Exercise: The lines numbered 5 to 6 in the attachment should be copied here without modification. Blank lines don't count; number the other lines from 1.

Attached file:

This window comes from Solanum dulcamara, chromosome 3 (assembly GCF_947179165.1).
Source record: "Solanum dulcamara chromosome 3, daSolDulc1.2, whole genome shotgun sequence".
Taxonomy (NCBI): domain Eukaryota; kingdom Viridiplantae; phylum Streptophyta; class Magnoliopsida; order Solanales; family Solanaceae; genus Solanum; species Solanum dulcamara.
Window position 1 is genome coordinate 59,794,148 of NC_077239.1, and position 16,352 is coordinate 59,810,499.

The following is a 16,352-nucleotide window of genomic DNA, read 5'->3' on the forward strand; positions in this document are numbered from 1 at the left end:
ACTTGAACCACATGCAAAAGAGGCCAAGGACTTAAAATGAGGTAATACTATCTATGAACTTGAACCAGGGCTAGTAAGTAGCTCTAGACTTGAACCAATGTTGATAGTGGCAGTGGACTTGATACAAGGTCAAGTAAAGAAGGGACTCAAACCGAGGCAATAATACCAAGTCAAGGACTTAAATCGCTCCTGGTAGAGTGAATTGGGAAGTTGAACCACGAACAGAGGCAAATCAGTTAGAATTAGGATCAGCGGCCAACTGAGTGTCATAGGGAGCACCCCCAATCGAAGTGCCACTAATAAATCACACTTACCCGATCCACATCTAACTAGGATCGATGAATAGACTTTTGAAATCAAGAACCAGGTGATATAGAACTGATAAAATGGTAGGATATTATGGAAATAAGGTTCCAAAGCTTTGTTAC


The following is a 16,352-nucleotide window of genomic DNA, read 5'->3' on the forward strand; positions in this document are numbered from 1 at the left end:
ACTTGAACCACATGCAAAAGAGGCCAAGGACTTAAAATGAGGTAATACTATCTATGAACTTGAACCAGGGCTAGTAAGTAGCTCTAGACTTGAACCAATGTTGATAGTGGCAGTGGACTTGATACAAGGTCAAGTAAAGAAGGGACTCAAACCGAGGCAATAATACCAAGTCAAGGACTTAAATCGCTCCTGGTAGAGTGAATTGGGAAGTTGAACCACGAACAGAGGCAAATCAGTTAGAATTAGGATCAGCGGCCAACTGAGTGTCATAGGGAGCACCCCCAATCGAAGTGCCACTAATAAATCACACTTACCCGATCCACATCTAACTAGGATCGATGAATAGACTTTTGAAATCAAGAACCAGGTGATATAGAACTGATAAAATGGTAGGATATTATGGAAATAAGGTTCCAAAGCTTTGTTAC